She was born Anjezë Gonxhe Bojaxhiu in what has become Skopje, North Macedonia, 26 August 1910, her family being of Albanian descent. Her parents were pious and practiced acts of charity. Her father died when she was 9. Aged 12, she felt that she should serve God and at 18 she joined the Sisters of Loreto near Dublin. After a few months training she was sent to India and took her initial vows as a nun in 1931, choosing her name after Thérèse de Lisieux.
From 1931 to 1948 she taught in Darjeeling then quickly in Calcutta, being appointed headmistress in 1944. But the suffering and poverty that she was seeing outside the convent upset her and she experienced "the call within the call" in 1946: "I was to leave the convent and help the poor while living among them. It was an order.". In 1948 she was allowed to leave the convent-school and to devote herself to working among the poorest of the poor in the slums of Calcutta. She became their Mother.
She got basic medical training and depending on Divine Providence, she started an open-air school for slum children and within a year she was joined by voluntary helpers and managed to get some financial support. In 1950, she received permission from the Holy See to start her own order, "The Missionaries of Charity", whose primary task was to love and care for those persons nobody was prepared to look after.
In 1952, Mother Teresa opened her first hospice with help from Calcutta officials. She wanted to help the people who are about to die, so that they do not die with no one at their side, irrespective of their religion but in accordance with their faith. As of 1955 she also took care of lepers and opened an orphanage.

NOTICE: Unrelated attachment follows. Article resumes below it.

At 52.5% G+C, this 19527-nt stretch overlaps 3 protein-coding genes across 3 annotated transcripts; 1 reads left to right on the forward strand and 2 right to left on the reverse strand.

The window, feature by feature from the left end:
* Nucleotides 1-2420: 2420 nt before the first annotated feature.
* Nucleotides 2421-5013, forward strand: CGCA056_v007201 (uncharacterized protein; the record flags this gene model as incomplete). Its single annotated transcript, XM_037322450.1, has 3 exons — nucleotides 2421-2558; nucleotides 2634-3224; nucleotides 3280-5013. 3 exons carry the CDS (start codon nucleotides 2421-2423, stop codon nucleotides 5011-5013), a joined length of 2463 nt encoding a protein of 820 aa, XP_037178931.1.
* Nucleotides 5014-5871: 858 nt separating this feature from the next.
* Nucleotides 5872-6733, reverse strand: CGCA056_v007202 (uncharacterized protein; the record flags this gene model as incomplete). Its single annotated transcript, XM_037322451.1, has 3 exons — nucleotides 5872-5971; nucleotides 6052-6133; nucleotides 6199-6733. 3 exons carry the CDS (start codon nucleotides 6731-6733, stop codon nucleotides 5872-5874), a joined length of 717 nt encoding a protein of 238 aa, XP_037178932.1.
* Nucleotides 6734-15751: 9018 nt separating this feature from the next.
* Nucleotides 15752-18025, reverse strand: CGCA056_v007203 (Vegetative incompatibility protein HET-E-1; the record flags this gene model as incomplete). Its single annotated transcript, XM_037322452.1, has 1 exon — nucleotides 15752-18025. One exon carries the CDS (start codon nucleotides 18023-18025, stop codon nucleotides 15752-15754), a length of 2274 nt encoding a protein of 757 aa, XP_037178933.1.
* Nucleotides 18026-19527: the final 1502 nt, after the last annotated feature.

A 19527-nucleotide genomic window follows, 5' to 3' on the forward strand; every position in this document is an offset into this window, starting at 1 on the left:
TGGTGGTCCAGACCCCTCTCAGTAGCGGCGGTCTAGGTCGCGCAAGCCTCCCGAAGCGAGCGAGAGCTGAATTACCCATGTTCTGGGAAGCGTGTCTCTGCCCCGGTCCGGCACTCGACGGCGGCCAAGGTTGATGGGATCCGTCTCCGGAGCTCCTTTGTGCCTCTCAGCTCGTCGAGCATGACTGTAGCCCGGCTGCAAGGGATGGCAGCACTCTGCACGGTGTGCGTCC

The congregation kept on growing and opened hospices, orphanages and leper houses throughout India, and later in other countries. Mother Teresa
received the Nobel Peace Prize in 1979 and made a few humanitarian trips: to Lebanon at the height of the war, to Armenia after the 1988 earthquake,
Her health started to decline but she continued her action until the day of her death, 6 September 1997. She received a state funeral from the Indian government in gratitude for her service to the poor of all religions. She was beatified by John Paul II in 2003 and canonised by Pope Francis in 2016.
The order has several branches and is active in many countries in Eastern Europe, Asia, Africa, South and Central America but also in rich countries for the homeless and the sick: there are 600 missions, schools and shelters in 120 countries.